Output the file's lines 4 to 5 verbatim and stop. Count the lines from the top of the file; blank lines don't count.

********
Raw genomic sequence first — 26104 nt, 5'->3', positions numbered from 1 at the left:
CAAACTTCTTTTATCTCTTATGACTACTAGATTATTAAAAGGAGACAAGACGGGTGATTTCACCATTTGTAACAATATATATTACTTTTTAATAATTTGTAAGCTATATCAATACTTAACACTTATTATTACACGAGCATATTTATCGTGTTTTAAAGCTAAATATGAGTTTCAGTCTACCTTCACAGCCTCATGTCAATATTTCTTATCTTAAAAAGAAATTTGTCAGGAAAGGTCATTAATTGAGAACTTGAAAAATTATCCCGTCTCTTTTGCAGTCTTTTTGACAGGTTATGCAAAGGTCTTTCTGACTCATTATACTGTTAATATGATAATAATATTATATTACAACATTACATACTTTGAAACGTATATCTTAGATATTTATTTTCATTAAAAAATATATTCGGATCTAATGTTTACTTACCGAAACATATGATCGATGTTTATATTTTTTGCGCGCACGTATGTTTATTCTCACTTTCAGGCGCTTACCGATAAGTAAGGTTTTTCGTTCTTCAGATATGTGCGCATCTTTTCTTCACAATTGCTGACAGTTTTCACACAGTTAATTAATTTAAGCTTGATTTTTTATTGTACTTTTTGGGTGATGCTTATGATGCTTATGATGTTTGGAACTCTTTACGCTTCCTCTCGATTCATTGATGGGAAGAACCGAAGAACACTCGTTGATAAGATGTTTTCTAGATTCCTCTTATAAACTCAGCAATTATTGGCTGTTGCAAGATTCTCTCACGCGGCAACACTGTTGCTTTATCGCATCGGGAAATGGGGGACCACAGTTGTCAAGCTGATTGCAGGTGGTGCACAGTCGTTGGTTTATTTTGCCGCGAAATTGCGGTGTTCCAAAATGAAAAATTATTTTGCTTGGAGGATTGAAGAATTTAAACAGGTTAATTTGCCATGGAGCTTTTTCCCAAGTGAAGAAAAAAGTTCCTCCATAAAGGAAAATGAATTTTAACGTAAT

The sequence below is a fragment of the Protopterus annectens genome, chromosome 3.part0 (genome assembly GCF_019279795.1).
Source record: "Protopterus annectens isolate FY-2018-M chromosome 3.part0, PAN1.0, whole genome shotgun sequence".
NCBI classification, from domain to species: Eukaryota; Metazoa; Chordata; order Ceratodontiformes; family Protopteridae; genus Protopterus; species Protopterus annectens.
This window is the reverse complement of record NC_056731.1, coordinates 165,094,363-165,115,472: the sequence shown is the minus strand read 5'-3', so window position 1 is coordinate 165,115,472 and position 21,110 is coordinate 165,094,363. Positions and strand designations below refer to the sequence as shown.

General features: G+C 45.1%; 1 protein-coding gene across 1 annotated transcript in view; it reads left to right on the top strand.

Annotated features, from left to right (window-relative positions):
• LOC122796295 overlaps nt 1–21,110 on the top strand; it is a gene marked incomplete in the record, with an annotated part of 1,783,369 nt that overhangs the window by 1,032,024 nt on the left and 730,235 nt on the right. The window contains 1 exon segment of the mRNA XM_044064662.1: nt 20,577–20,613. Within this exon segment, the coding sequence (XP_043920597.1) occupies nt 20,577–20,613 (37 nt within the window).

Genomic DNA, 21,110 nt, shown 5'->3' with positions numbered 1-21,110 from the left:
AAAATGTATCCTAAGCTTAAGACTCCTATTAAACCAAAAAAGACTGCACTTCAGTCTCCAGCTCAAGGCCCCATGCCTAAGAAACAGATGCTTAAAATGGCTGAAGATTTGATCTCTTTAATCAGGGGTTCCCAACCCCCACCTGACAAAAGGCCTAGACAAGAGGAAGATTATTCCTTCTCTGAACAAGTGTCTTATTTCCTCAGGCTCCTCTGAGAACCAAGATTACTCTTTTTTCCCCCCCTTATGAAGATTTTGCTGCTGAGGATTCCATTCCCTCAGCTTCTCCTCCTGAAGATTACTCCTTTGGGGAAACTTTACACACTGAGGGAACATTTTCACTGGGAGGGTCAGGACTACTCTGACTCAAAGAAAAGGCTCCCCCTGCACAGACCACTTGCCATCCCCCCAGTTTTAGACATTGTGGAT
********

Source record: "Protopterus annectens isolate FY-2018-M chromosome 3.part0, PAN1.0, whole genome shotgun sequence".
NCBI classification, from domain to species: Eukaryota; Metazoa; Chordata; order Ceratodontiformes; family Protopteridae; genus Protopterus; species Protopterus annectens.